Tuesday, June 19, 2012

Change it Up (Speed, Style of Play)

   If you’re fortunate, you possess physical qualities that help you excel playing sports. Strength, speed, quickness or hand/eye coordination may alone enable you to dominate your opponents.

But to succeed in sports, especially at higher levels, most athletes will benefit from mixing up their style of play, changing speeds, and otherwise employing variations of technique that confuse their opponent.

Consider a baseball pitcher who possesses an outstanding fastball. At lower levels, this pitcher can dominate opposing batters. But at higher levels, the hitters are better. They have quicker bat speed and know how to begin their swing earlier. A pitcher who can only pitch one way, in this case using a fastball, will find less success. Now consider another pitcher who not only throws a good fastball, but also complements this pitch with a curveball or change-up. Batters who face this other pitcher don’t know what to expect. They can’t “sit” on the fastball. And with confusion and hesitation, the pitcher gains an advantage.

Changing Speed to Gain Separation

This principle applies in many other situations. Although you may not have exceptional foot speed, changing speeds will often enable you to gain separation from your opponent. Your opponent may not react well to your changes in speed.

The best receivers in football use this ability to their advantage. They don’t always run their routes at full speed. Instead, they may slow down at a point in the route, and then apply a burst of speed to fool their opponent. Players in virtually every team sport can change speeds to deceive their opponent and gain separation.

More Ways to Confuse Your Opponent

There are still other ways to mix it up. A baseball pitcher not only can benefit from a change in speed and style (e.g., fastball vs. curveball), but also can change the location of the pitch. First pitching high and inside, and then low and outside, is a sequence of pitches that is more likely to catch the batter off-guard then two pitches to the same location.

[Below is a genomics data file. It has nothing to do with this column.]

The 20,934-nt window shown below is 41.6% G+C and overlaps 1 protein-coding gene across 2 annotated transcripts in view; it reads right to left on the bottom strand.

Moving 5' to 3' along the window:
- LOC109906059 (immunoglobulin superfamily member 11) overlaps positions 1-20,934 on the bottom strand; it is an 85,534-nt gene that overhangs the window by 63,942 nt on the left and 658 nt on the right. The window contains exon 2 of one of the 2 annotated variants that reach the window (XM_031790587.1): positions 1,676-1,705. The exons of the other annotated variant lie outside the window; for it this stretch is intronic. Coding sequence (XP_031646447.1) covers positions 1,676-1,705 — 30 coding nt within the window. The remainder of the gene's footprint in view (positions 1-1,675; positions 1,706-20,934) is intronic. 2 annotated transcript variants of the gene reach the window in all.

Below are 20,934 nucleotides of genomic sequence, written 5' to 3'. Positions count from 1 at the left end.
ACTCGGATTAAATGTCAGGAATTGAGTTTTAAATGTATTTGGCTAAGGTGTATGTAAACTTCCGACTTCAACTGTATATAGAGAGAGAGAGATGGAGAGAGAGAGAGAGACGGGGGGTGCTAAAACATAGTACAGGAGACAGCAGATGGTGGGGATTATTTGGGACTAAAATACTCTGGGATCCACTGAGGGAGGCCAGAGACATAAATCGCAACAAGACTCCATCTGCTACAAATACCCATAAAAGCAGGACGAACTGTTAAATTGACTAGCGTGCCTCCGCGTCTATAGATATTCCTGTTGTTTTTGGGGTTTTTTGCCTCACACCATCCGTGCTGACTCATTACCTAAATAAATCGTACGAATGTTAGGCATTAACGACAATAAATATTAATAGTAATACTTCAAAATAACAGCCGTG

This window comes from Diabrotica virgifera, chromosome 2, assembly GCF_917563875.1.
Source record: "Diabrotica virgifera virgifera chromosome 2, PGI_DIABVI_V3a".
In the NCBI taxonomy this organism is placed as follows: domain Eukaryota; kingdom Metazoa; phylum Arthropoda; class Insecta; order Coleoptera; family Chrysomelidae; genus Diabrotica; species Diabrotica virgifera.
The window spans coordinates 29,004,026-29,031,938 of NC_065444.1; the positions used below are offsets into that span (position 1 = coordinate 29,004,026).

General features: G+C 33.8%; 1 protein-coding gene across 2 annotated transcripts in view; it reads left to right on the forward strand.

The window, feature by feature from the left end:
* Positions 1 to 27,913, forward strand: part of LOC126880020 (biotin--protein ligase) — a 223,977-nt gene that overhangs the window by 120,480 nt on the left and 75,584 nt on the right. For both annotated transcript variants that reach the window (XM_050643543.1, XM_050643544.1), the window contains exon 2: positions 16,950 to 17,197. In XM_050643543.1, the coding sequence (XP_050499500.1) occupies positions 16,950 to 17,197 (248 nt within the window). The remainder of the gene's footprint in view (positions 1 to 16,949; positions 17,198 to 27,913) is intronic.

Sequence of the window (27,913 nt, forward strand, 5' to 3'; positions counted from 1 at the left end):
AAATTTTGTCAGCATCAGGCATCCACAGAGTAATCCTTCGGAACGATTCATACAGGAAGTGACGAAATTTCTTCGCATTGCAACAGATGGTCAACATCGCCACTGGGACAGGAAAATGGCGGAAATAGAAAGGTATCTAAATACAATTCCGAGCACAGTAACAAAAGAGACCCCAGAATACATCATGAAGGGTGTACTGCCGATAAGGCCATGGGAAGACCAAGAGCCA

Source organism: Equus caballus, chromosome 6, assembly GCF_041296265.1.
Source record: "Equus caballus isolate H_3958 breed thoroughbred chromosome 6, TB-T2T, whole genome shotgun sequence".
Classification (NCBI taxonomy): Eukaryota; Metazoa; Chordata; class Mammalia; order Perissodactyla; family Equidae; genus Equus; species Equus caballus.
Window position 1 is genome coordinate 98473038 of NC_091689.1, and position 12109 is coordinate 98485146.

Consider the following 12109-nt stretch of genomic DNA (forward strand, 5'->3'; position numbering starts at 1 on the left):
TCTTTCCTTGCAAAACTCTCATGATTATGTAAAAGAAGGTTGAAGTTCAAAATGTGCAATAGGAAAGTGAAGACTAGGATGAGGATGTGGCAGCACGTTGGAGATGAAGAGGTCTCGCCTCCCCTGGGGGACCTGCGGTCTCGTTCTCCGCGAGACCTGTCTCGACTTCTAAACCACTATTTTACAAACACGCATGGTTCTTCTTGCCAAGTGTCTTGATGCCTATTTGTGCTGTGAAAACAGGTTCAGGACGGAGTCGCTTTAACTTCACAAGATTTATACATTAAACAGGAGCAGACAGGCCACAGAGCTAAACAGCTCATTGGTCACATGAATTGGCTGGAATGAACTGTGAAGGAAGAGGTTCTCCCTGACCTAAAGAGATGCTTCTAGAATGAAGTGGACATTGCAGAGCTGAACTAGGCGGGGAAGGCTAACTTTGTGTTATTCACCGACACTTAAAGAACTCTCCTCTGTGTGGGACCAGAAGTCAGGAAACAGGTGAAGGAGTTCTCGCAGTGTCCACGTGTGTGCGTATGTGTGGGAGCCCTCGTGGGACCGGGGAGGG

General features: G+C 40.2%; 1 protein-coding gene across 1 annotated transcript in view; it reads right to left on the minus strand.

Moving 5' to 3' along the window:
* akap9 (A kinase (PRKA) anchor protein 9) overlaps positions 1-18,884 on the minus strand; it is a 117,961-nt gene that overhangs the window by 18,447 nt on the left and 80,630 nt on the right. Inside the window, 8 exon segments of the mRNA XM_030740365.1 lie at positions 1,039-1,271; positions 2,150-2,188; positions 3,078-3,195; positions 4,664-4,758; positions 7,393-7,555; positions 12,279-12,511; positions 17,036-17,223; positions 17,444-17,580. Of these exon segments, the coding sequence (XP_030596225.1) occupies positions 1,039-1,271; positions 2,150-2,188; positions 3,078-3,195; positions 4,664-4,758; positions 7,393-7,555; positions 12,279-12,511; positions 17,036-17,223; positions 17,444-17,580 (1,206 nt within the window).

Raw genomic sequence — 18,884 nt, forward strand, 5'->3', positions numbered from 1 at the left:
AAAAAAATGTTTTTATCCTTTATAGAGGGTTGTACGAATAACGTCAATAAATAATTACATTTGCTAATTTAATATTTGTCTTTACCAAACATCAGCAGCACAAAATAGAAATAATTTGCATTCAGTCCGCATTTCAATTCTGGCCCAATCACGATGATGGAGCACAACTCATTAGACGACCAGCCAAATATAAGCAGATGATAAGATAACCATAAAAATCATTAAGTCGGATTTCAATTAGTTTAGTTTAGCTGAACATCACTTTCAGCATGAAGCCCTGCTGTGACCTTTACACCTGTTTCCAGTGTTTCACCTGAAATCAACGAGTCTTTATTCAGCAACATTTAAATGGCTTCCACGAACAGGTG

Think of your own sport and how you can mix things up. There are opportunities to do so in every sport. Here are a few more examples:

  • Much like a baseball pitcher, a tennis player wants to regularly change the type of serve (flat, kick, slice), its location, and speed. During a rally, an accomplished tennis player will sometimes change the rhythm of the rally by hitting a slice shot instead of one with topspin—possibly resulting in a return dumped into the net by an opponent who mishandles the sudden change in spin.

  • If you’re defending a basketball player located on the low post who is “backing you down,” meet those pushes with equal push-back—but then let up briefly so your opponent loses a little balance. Constantly change your defensive position to make it harder for your opponent to adapt. First play behind your opponent, then quickly move to the side and in front, possibly confusing the guard trying to make an entry pass.

For Some, Stick to Your Strengths

Finally, there are some players who do best by maximizing their dominant, exceptional quality. Their formula for success is to maximize their strengths. Adding other techniques, ones that are poorly executed, only seems to diminish their success. Although talented in one area, they are not so in others.

But for most players (either those with average abilities or ones who want to play at the highest levels) the ability to change styles, speed, and tactics will add value to their game. In the long run, you will likely find greater success by having more than one golf club in your bag.

Copyright © 2012 Jeffrey S. Rhoads. All Rights Reserved

If you enjoyed this article, you may like my book:
The Joy of Youth Sports: Creating the best youth sports experience for your child (Amazon $8.95)
(Kindle Edition $2.99)

Copyright 2009-2012 Jeffrey S. Rhoads; All Rights Reserved


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